Screened at the 2022 Reeling International LGBTQ+ Film Festival (1/5); Letterboxd (1/5), Imdb.com (2/10)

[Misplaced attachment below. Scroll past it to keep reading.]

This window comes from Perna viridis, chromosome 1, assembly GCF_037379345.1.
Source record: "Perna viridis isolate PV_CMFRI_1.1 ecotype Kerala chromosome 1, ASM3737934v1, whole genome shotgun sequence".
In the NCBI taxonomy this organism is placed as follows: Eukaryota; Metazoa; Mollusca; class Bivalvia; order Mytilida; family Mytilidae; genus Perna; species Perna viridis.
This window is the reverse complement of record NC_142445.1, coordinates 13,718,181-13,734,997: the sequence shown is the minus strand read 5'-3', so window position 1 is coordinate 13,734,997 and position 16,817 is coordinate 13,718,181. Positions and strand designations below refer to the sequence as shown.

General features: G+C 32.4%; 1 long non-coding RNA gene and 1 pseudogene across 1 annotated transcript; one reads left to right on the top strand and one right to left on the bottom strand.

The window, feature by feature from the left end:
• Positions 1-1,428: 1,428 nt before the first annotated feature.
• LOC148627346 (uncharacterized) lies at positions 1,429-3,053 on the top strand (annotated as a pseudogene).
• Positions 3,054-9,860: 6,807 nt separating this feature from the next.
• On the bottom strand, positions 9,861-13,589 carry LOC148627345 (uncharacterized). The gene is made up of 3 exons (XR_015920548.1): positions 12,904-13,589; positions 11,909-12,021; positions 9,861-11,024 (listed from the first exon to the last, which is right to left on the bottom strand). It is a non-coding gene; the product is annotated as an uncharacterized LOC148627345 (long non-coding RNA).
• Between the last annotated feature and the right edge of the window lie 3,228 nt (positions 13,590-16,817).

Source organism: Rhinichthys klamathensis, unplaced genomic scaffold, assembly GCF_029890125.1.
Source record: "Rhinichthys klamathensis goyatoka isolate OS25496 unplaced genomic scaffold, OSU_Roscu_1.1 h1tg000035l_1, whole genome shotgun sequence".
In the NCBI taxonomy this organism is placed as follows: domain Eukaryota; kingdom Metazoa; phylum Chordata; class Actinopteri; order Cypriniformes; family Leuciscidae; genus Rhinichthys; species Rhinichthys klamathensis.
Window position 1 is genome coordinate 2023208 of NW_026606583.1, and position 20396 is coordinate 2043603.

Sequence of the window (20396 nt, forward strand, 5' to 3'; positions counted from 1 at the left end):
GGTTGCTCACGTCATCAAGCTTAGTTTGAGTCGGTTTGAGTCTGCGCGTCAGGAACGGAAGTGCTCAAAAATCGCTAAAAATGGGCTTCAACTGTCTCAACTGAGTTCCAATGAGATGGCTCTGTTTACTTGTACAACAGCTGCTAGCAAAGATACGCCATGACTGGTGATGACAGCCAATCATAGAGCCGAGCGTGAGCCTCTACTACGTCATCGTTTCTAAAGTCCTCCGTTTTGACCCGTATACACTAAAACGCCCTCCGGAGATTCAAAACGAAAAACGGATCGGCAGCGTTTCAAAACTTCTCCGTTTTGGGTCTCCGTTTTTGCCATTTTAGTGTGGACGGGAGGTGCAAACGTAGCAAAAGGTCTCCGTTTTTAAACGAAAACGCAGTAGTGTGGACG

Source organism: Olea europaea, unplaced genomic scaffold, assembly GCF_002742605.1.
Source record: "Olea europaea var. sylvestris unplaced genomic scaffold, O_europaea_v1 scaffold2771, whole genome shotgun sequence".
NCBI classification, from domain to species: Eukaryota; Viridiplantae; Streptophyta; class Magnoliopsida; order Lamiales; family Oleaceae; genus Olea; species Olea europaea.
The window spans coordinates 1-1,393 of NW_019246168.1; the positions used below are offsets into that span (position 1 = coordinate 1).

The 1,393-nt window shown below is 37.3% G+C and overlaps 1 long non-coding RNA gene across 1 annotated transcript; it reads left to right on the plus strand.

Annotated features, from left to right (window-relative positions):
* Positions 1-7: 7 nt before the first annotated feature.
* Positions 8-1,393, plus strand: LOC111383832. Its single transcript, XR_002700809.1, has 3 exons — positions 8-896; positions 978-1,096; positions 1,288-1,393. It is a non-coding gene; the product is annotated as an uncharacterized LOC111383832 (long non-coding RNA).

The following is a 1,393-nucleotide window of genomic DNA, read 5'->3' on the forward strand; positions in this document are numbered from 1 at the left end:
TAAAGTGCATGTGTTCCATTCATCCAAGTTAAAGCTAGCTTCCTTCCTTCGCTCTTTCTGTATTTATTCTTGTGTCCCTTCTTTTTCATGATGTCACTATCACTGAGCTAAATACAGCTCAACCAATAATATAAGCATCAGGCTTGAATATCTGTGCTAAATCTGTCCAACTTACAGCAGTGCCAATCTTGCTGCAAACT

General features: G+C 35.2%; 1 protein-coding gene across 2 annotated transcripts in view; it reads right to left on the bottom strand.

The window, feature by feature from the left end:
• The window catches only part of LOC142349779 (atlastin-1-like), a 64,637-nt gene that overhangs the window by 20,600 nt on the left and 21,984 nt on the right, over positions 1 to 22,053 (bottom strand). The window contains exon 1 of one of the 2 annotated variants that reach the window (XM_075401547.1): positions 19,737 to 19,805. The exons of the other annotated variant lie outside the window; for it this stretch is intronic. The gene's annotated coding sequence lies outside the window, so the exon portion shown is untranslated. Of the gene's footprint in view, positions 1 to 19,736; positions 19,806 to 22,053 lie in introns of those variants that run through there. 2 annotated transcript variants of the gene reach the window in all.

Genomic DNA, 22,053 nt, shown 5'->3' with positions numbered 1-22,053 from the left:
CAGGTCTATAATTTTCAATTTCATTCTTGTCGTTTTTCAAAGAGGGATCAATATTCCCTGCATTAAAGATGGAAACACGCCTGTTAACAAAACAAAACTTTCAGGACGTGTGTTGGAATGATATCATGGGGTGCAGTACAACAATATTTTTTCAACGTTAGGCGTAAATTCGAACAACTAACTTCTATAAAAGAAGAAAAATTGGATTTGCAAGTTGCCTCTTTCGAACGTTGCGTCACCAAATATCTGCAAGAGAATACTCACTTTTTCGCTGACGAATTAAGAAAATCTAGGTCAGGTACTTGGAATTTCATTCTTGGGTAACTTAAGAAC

Breaking up is hard to do (or so they say). In any event, that’s something no one would get from watching this largely improbable offering about an African-American gay male couple whose relationship is teetering on the brink. When a sudden and massive explosion not far from their New York apartment unexpectedly throws the partners into a mandatory lockdown, their confinement leaves them to confront one another, a process full of revelations that accelerates their assessment of their circumstances and hastens a decision about how to proceed. In all sincerity, it’s a story that seems to have its heart in the right place, but, unfortunately, the writing is so implausible and unconvincing that it’s difficult to believe that this is a couple potentially on the verge of collapse, despite the alleged sensitivity it’s trying to convey. The characters sound more like they’re reciting scripted dialogue than engaging in believable conversation, and they often behave more like they’re on a date than wrestling with the course of their future. In many ways, this comes across like a more dramatic, reworked gay version of “Scenes from a Mall” (1991), only with fewer characters and staged in a more confined space (and about as compelling and credible as its more comedic predecessor). Writer-director Ashton Pina’s debut feature truly plays like a first-time effort, one sorely in need of a hefty dose of realism, not to mention a little less overacting and a soundtrack that doesn’t sound like it was pulled from a made-for-cable TV movie. Sadly, situations like this are often messy and ugly, and their depiction shouldn’t be glossed over with the kinds of polite, make-nice tropes that riddle the narrative and screenplay here, painful though that truth may be.